Yeah, it's like the Eleusinian mysteries of the writing world. And here we are, waiting to be initiated. God knows what hallucinogen we'll be forced to gulp down on the first day of our first workshop. And the language on some of the schools' websites made me roll my eyes sometimes.

I stopped re-reading my samples, but have felt an unsually strong appetite to read other stuff lately. I've been scouring through Donald Barthelme's stories and feeling like my writing is pretty tame and old-fashioned compared to the kind of stuff he and people like him were writing forty years ago. Hopelessly outdated me. Darn.


'sup?!


LateApplicant


Feb 3, 2007, 2:15 PM

Post #105 of 709 (7159 views)
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Re: [Junior Maas] Writing Sample Can't Post

Hi A. B.,

Here's a thought: maybe we should separate two different issues: confidence in one's work, and the impact of the suggestions we receive in workshop. Granted, these two things tend to go together, but, as writers, we should try to keep them apart. That is, if I have enough confidence in my work, and am therefore able to see whether, say, this story of mine is salvageable or not -- and let's assume that, in this particular case, I know the story is indeed salvageable, even fairly good --, then I will be able to distinguish feedback that is constructive (that is, suggestions that make me see "blindspots", things that I might do to strengthen the story, etc.) from feedback that is simply useless or destructive. Then, if I'm sure the story is good enough, I'll be able to disregard the useless feedback, instead of taking it as evidence that the story isn't good. If we can take that attitude, we'll certainly benefit from the workshop experience. Because, while it's true that everywhere we'll have divergent opinions and feedback that is (probably unintentionally) misguided, we'll also have good suggestions that will improve our work. I think it's worth it to go into workshop in search of the latter; that is, weeding out the suggestions that don't resonate with me and my work.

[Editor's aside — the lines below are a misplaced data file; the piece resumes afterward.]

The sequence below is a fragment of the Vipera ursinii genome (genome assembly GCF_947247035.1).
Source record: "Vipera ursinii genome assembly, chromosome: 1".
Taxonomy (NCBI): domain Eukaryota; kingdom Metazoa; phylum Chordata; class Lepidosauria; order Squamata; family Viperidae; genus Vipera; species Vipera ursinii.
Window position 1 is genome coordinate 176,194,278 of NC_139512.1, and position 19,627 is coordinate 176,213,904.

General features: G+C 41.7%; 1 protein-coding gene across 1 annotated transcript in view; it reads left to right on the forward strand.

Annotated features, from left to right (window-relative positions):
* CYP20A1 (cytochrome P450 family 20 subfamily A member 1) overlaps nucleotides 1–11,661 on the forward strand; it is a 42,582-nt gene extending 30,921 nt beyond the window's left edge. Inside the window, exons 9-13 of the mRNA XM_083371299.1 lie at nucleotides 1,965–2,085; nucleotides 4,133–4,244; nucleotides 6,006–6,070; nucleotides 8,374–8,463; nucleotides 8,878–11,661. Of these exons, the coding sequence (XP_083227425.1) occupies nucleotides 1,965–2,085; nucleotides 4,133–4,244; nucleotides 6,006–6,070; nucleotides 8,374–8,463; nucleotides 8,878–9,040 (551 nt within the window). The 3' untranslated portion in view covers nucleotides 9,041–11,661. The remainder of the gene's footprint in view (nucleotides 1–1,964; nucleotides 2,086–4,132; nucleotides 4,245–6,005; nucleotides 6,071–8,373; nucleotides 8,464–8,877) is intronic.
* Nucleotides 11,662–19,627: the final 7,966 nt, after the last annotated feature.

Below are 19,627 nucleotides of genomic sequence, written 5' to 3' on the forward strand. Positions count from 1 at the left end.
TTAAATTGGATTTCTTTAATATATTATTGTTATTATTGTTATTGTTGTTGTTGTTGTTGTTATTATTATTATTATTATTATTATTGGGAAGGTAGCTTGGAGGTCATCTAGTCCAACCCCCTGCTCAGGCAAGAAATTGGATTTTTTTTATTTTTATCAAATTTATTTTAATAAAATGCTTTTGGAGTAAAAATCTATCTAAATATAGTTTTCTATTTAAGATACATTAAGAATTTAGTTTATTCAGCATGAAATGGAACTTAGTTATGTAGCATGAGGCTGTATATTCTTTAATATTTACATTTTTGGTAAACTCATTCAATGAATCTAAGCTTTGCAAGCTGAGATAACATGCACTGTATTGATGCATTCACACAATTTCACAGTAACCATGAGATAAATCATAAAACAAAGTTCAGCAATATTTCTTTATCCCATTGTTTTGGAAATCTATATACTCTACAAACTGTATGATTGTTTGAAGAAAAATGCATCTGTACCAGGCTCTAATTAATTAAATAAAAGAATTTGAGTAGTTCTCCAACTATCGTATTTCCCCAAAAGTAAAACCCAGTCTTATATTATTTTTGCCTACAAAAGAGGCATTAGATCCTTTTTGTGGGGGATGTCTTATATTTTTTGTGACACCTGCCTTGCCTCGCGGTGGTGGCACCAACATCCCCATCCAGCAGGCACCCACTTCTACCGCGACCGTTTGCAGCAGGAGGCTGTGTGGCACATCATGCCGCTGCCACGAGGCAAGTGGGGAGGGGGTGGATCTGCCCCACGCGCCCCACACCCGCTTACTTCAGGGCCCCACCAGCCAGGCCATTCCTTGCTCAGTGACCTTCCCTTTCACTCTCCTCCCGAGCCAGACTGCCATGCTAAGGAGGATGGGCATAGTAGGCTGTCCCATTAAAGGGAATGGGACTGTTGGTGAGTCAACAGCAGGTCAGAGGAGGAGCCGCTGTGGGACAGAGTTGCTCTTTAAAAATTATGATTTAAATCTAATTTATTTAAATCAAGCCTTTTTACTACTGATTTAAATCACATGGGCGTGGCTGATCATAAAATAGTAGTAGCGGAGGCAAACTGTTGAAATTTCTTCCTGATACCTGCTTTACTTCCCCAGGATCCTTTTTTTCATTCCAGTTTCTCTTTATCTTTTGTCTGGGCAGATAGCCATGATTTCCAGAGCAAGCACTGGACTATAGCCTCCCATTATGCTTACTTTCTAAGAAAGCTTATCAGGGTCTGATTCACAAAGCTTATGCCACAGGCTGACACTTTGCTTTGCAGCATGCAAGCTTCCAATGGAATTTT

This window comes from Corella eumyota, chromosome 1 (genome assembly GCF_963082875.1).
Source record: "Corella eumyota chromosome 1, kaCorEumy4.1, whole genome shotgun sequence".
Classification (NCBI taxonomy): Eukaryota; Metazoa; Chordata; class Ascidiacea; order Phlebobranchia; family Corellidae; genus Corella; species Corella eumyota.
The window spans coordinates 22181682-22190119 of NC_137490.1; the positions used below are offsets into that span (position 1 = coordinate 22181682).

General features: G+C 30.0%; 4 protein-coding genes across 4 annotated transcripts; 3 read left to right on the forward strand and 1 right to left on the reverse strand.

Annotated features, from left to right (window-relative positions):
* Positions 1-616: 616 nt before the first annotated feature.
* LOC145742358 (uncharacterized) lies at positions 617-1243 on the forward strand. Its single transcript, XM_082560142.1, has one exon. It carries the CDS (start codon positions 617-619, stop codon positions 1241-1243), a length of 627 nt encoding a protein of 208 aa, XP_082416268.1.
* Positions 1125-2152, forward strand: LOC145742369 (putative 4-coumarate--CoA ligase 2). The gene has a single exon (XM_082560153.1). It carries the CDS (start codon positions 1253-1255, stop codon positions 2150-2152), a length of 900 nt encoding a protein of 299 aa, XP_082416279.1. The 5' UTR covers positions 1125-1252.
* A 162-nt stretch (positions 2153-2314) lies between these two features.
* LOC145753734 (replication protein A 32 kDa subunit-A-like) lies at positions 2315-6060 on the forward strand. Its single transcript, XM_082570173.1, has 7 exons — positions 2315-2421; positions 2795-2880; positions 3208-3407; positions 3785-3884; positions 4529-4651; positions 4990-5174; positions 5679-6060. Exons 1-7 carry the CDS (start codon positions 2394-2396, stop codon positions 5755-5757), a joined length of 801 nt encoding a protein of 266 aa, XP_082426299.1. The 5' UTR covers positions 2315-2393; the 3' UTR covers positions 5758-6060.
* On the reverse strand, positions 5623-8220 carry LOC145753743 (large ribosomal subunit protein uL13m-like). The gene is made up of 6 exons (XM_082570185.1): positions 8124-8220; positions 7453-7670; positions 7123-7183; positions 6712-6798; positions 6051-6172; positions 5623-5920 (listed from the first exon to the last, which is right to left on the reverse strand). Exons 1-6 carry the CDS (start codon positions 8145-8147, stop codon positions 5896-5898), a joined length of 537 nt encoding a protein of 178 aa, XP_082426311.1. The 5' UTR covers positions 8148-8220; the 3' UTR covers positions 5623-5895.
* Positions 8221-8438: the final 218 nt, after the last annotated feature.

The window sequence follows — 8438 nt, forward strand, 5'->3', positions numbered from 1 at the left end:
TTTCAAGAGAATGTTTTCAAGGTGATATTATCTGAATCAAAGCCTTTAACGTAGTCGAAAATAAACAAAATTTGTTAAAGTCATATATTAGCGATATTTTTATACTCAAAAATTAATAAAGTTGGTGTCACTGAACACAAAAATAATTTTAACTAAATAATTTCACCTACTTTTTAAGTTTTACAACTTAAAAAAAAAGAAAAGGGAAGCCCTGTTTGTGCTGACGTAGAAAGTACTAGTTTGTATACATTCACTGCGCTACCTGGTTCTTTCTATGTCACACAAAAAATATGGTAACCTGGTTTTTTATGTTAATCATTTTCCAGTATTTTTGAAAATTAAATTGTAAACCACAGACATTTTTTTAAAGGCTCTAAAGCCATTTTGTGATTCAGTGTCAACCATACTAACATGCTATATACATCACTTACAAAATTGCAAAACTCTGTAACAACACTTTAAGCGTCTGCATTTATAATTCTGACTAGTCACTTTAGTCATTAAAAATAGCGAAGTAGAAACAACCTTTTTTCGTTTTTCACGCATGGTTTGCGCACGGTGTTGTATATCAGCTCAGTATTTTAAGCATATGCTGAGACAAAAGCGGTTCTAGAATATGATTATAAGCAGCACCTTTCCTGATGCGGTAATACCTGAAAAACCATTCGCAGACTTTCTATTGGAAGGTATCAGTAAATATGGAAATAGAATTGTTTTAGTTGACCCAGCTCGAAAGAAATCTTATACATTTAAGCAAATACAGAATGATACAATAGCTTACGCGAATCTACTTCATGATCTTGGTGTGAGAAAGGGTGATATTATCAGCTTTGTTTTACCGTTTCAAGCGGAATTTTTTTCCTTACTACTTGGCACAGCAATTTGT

Of course, easier said than done... Hope this helps, though.


Tapeworm


Feb 6, 2007, 1:00 AM

Post #106 of 709 (7063 views)
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What did people write about? Can't Post

This would probably be easier with Fiction...

I have yet to find a thread in which people discussed what there stories, or poems, were actually about. I am curious as to what kind of stories people sent to their schools. Is this aloud? Is it dangerous? Is there a reason it hasn't been brought up? Or am I just really bad at searching the forums?

So, if there is no harm in doing so, I wouldn't mind to hear what you folks submitted. It doesn't have to be an analysis; a simple few sentences should do the trick. Give me the, "It's okay to share!" and I'll give the low-down on what I submitted.


malber


Feb 6, 2007, 1:17 AM

Post #107 of 709 (7057 views)
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Re: [Tapeworm] What did people write about? Can't Post

Well, even if it's not okay, I don't care. :)

I submitted two pieces to every school (all 11) that I applied to. One was a 19 page story about a vaccuum repair conman. Along with his boss, he goes around to retail stores trying to convince the managers he has been authorized to fix their vaccuum. The other, an 11 pager, was about an obsessive flyer-er who competes for a town's telephone pole space with a woman who doesn't even know he exists. But really, they're both about truth and beauty and humanity (yeah right :))


prosaic70


Feb 6, 2007, 1:29 AM

Post #108 of 709 (7052 views)
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Re: [Tapeworm] What did people write about? Can't Post

I had 2 stories too...
an 18 pager with 7-8 sections, from the point of view of a kid 14-18 years old (depending on the section) and charting his descent from small-time liar into a chronic basket case.